Mutchler: Wow, that's a good question. What do you think, Kathy? I'm not sure. One of my goals when I teach and perform is to convey just how marvelous the music of the masters truly is. Very special indeed and so unappreciated by our children and adults in this generation (especially in the USA). Currently I'm working on the last two Schubert piano sonatas (A Major and Bb Major). Frankly, these works are heavenly and near-perfect compositions. It’s tragic that Schubert died so young and didn't leave us any concertos. When I play works like these for students, I explain that the music they are enjoying today (even rock and roll) flowed from the harmonic, structural, and rhythmic genius of these great European composers.

As an example, sometimes I use the pounding introduction and portions of the first movement of Beethoven's “Waldstein” piano sonata (opus 53) to show that "rock and roll" rhythms have been around a long time! We as teachers need to teach this - not just because of tradition, but because the music is truly wonderful and worth knowing. And we should learn the music ourselves. Whether we are pop, jazz, new age, or church pianists, we should immerse ourselves in the classical literature. There is a wide range of ability levels - something for each of us! It will improve all aspects of our preferred styles of playing.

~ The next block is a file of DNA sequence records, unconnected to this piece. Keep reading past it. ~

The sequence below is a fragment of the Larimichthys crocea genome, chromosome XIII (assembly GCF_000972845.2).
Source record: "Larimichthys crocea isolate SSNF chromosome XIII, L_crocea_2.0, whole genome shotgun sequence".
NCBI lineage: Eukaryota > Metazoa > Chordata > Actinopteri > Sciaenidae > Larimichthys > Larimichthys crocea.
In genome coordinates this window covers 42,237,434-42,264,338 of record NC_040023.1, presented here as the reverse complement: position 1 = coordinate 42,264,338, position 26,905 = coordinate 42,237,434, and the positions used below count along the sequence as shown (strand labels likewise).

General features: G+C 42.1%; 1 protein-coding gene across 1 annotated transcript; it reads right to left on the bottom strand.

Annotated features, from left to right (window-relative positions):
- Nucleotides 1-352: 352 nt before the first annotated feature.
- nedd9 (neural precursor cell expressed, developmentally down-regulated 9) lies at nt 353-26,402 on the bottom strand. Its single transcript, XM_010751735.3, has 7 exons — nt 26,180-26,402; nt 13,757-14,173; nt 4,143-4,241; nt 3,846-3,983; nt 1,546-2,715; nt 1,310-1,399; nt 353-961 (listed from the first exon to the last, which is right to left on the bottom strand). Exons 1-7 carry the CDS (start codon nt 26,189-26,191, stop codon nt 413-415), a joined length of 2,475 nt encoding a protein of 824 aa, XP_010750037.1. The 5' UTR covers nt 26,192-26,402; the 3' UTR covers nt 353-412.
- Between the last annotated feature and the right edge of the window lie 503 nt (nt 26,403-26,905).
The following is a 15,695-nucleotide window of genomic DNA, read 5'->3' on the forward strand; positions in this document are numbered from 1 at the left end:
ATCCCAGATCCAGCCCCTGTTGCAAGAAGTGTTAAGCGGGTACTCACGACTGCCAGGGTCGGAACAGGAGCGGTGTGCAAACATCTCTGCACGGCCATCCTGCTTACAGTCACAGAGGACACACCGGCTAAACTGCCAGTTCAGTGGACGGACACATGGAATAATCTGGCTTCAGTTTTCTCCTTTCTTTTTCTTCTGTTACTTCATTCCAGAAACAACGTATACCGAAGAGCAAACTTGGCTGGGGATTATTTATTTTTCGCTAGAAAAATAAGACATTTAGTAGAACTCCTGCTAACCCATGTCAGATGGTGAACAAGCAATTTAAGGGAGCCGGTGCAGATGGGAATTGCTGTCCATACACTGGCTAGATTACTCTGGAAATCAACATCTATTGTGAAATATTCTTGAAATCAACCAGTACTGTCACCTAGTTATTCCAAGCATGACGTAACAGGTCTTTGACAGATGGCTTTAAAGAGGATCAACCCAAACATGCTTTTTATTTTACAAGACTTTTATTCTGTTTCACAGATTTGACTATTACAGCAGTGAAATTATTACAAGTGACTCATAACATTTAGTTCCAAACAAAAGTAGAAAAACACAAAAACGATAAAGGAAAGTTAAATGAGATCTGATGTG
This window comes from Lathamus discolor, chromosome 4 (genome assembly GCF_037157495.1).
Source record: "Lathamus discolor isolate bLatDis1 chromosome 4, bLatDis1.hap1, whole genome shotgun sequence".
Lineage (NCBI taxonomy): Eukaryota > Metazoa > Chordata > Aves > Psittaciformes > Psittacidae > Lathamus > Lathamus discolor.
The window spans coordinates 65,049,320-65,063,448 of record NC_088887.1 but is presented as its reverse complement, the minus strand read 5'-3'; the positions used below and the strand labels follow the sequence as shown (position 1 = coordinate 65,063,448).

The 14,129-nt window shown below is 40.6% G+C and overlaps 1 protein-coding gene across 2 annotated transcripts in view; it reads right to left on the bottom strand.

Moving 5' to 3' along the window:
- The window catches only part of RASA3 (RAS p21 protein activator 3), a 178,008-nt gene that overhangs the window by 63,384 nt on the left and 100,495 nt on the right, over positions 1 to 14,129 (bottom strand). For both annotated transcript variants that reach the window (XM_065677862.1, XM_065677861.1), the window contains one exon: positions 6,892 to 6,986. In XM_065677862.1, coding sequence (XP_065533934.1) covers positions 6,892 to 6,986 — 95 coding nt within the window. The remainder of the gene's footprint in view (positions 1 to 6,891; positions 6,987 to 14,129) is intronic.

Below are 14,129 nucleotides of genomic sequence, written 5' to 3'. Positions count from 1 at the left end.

KP: Do you have any thoughts on so-called “New Age” piano?

Mutchler: If anything, I wish there was more variety to it. There is a lot of imitation and repetition. Much of it is interchangeable, and it is often difficult to tell one performer/composer from another. It's wonderful music to listen to and can bring calm and relaxation. Perhaps my main concern is that it seems to me to be limited to a narrow aspect of human emotion and feeling. As I listen to it , I feel a certain category of sentiments are being expressed - those of peace, calmness, serenity - whereas I have found jazz and classical music to hit a much wider range of genuine human and spiritual experience: joy, laughter, rage, passion, anger, longing, conflict, loss.
In classical music, we have highly emotional piano pieces such as Beethoven's “Apassionata" (passion), "Tempest" (storm), and "Les Adieux" ("The Goodbye") sonatas, Chopin's “Revolutionary Etude,” or (the piano version) of Stravinski's "Petrouska" for just a few examples. Although I enjoy listening to new age music (George Winston calls it "folk piano music" -- a better term, I believe), I wonder what will endure, say, 100 years from now. I am hoping "new ground" will be broken by some of the leading new age performers.

KP: Are you a good sight-reader? Do you also play by ear?